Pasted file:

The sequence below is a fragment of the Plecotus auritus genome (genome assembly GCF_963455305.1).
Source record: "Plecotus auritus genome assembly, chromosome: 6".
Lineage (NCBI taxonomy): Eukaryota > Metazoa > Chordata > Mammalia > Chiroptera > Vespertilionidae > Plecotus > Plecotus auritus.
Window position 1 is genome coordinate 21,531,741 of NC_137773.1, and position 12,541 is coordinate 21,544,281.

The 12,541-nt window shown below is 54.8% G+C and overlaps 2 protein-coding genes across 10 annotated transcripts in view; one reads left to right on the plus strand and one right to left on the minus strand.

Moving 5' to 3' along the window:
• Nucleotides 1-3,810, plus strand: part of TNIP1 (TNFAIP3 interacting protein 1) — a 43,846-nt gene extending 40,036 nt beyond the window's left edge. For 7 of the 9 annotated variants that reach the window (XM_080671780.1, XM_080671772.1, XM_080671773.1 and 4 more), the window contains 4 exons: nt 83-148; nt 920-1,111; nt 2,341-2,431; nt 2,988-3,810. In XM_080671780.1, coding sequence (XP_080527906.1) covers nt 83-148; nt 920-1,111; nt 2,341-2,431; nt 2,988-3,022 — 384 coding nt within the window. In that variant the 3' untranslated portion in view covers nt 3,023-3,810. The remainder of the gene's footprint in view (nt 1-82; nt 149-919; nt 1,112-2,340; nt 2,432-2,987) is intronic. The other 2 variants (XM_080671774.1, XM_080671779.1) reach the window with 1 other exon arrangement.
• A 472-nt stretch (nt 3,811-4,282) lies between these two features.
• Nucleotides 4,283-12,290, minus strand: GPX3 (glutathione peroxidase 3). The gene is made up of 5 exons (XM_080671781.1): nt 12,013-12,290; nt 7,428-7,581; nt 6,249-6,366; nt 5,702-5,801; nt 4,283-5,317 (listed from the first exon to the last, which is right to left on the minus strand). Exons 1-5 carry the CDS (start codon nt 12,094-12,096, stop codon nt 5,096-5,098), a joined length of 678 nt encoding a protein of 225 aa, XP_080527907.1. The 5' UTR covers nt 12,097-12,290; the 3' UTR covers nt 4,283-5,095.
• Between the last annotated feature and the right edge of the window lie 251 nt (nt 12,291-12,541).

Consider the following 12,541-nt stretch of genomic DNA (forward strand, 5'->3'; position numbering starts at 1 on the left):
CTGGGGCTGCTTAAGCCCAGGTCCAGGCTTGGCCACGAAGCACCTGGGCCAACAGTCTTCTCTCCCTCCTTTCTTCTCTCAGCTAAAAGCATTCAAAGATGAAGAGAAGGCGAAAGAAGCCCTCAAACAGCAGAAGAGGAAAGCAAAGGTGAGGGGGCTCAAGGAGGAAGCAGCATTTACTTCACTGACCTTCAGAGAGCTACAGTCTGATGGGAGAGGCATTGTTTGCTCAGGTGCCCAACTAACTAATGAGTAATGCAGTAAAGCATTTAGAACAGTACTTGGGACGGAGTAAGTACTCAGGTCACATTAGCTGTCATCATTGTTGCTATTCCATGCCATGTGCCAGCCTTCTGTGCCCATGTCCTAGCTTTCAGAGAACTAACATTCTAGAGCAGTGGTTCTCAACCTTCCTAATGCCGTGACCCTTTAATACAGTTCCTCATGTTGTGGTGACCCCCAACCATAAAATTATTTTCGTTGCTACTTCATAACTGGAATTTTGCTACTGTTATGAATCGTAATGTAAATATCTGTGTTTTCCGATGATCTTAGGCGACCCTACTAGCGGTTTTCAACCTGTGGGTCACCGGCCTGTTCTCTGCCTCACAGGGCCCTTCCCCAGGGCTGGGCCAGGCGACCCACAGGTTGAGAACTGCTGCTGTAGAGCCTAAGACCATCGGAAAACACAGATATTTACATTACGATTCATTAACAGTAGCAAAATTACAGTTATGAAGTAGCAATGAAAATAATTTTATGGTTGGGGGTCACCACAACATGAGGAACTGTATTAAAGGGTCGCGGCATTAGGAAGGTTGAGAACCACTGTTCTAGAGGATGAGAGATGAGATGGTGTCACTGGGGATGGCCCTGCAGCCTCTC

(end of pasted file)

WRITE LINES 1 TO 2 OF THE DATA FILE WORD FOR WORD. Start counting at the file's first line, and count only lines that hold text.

The sequence below is a fragment of the Plecotus auritus genome (genome assembly GCF_963455305.1).
Source record: "Plecotus auritus genome assembly, chromosome: 6".